My creative journey has been a long one, full of big risks, successes, failures, steady growth and all the stuff that happens in between. This journey has been one of trusting the process, exploring the unknowns and being OK with failure, as it often leads and guides you into new, beautiful things. It’s something that I am proud of and love being able to share with an audience around the world from the comforts of my small-town Michigan studio.

I was always a creative kid and am told that my entrepreneurial career started at the ripe age of 6. I was mass-producing rainbow drawings in crayon by the dozen, selling each one on the sidewalk in front of my house for a nickel. My love of drawing, making and crafting continued through high school and into college, where I took a wide range of courses — from paper making to figurative studies, bookmaking to textiles and scientific illustration. I wasn’t great at everything, but there was something so intriguing about the process of creating: the mistakes, happy accidents and small successes.

I brought this exploratory energy with me post-college graduation as I moved east to intern in New York City, then onto Connecticut for bespoke wallpaper and rug designers. My short time spent with Elizabeth Dow and Emma Gardner Design opened my eyes to designing beautiful products and to the new-to-me world of surface design. This was a big moment for me, feeling like I knew what I wanted to do for a career! A few months later, I moved back to Michigan, bought a computer, taught myself the basics of Adobe Illustrator and started to build a portfolio.

I was hired on as a product designer at Tag, a wholesale gift company, in Chicago, and spent the next five years churning out more snowmen, pumpkins and seasonal designs than I care to admit. It was also here that I learned so much about product development, timelines and building collections with a team. I had the privilege of traveling to Germany and Paris for sourcing trade shows and India for development trips. … It was truly the best first job ever. Sadly, I was let go in 2011, which stung at the time, but there was a whole new world waiting for me ahead.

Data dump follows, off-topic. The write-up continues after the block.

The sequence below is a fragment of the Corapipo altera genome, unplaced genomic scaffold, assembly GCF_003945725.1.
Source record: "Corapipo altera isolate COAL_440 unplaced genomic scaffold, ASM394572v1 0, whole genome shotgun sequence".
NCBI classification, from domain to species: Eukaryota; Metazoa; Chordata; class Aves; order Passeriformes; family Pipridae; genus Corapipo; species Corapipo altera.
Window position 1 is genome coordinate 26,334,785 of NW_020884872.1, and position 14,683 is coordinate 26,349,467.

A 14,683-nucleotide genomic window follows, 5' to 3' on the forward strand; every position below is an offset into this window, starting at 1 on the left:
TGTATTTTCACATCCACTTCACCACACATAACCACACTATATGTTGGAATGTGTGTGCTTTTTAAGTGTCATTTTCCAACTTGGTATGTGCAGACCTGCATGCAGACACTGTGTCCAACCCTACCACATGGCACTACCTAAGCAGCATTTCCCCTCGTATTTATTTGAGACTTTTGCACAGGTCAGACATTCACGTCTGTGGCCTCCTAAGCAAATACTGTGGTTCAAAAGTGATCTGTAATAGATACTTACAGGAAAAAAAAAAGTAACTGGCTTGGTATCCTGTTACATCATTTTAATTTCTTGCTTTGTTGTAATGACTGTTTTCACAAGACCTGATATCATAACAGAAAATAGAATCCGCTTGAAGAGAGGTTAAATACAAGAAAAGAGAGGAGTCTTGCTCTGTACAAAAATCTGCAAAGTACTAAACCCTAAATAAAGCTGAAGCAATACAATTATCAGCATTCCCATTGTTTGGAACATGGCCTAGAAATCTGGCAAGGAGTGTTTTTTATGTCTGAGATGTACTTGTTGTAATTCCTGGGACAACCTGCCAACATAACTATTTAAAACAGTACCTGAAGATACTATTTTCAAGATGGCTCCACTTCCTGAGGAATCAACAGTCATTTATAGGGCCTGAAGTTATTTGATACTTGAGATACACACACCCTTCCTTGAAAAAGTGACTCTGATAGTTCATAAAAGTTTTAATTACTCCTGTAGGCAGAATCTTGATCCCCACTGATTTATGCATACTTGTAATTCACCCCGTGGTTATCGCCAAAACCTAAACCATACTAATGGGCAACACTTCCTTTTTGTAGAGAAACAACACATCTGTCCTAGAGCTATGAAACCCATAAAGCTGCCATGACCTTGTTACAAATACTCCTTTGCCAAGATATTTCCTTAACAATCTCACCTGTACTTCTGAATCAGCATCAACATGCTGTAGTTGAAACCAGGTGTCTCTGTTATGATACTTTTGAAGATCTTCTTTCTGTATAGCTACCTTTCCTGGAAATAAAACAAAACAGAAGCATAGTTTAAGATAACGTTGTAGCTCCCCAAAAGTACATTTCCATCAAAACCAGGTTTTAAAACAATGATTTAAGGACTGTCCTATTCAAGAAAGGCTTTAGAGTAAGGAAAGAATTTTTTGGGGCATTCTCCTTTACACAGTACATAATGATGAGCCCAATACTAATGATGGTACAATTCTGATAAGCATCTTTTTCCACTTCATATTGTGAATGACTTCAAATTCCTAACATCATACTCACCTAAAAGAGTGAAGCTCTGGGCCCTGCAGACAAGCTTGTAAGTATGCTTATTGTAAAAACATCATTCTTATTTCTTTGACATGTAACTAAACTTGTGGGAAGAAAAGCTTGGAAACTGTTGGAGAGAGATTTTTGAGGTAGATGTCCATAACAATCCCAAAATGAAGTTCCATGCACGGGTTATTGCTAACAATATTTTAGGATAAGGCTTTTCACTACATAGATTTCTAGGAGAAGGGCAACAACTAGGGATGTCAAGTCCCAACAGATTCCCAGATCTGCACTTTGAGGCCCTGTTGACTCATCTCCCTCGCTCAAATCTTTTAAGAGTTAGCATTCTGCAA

As a new freelancer, I immediately started taking on a wide range of projects. From corporate map illustration to holiday stuffed animals to stationery design, I did it all. I worked in whatever style each company needed me to and it wasn’t until months later that I really started to think about spending time developing my own style. I had worked so heavily in vector-based art for the past six years, that when I took up painting again, it felt wonderfully freeing. I began working with watercolor in 2012, painting small, timid strokes, but with more practice, really started to loosen up and a more defined style began to emerge.

I was slowly building a cohesive body of work and began pitching to retailers and brands in hopes of a collaborating partnership. The amount of nos was really exhausting, but when that yes came, it was even sweeter, as it came from Crate & Barrel. We started with framed art prints and, during our 10-plus-year partnership, have collaborated on dinnerware, rugs, bedding, holiday goods and more. That was my first dip into art licensing, and I was hooked! From there, I exhibited at Surtex (an art licensing trade show) for two years, and created a robust art licensing business and product collaborations with Bloomingdale’s, IKEA, John Lewis, Land of Nod and Target. I loved having the opportunity to create all of these amazing products but was longing to create something of my own.

In 2017, Grace Bonney of Design*Sponge reposted an art print of mine on Instagram with a caption that read, “I would love to have this pattern as a wallpaper in my mudroom.” This was another one of those big moments for me. This was it — this was my product. This is what I wanted to create on my own! Another industry peer, Rebecca Atwood, commented on that same post and introduced me to her wallpaper manufacturer, who eventually became mine as well. I am still so grateful to Grace and Rebecca, as this Instagram post changed the course of my career in the best way possible.

I dove headfirst into a product and industry that I knew nothing about but landed in very good hands. My wallpaper manufacturing partners turned out to be more than just a printer and have been more like friends, mentors and cheerleaders since day one.

In my mind, I had planned to have tons and tons of wallpaper strike-offs made of my designs, but when I learned of the costs, I quickly panicked, retracted and asked for 10 strike-offs instead. When I arrived in Litchfield, Connecticut, to review strike-offs, twenty2 (wallpaper printer) had gone above and beyond, printed dozens and dozens of patterns, way beyond my request of 10. They were showing us what they were capable of and, also, what they believed our brand was capable of.